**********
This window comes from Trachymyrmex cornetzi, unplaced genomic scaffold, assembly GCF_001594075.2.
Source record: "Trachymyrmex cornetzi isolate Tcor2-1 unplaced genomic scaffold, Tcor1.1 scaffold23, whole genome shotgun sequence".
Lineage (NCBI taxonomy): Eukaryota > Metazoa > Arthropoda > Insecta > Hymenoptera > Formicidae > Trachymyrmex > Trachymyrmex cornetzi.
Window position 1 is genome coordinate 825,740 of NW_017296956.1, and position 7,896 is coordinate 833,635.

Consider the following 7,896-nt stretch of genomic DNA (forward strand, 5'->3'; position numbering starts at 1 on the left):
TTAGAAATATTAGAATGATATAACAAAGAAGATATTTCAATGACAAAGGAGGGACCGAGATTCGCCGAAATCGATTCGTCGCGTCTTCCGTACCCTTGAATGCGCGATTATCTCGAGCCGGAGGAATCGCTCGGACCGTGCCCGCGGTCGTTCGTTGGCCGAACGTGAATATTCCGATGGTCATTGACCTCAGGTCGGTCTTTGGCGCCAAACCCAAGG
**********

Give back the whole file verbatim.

This window comes from Trachymyrmex cornetzi, unplaced genomic scaffold, assembly GCF_001594075.2.
Source record: "Trachymyrmex cornetzi isolate Tcor2-1 unplaced genomic scaffold, Tcor1.1 scaffold23, whole genome shotgun sequence".
Lineage (NCBI taxonomy): Eukaryota > Metazoa > Arthropoda > Insecta > Hymenoptera > Formicidae > Trachymyrmex > Trachymyrmex cornetzi.
Window position 1 is genome coordinate 825,740 of NW_017296956.1, and position 7,896 is coordinate 833,635.

Consider the following 7,896-nt stretch of genomic DNA (forward strand, 5'->3'; position numbering starts at 1 on the left):
TTAGAAATATTAGAATGATATAACAAAGAAGATATTTCAATGACAAAGGAGGGACCGAGATTCGCCGAAATCGATTCGTCGCGTCTTCCGTACCCTTGAATGCGCGATTATCTCGAGCCGGAGGAATCGCTCGGACCGTGCCCGCGGTCGTTCGTTGGCCGAACGTGAATATTCCGATGGTCATTGACCTCAGGTCGGTCTTTGGCGCCAAACCCAAGG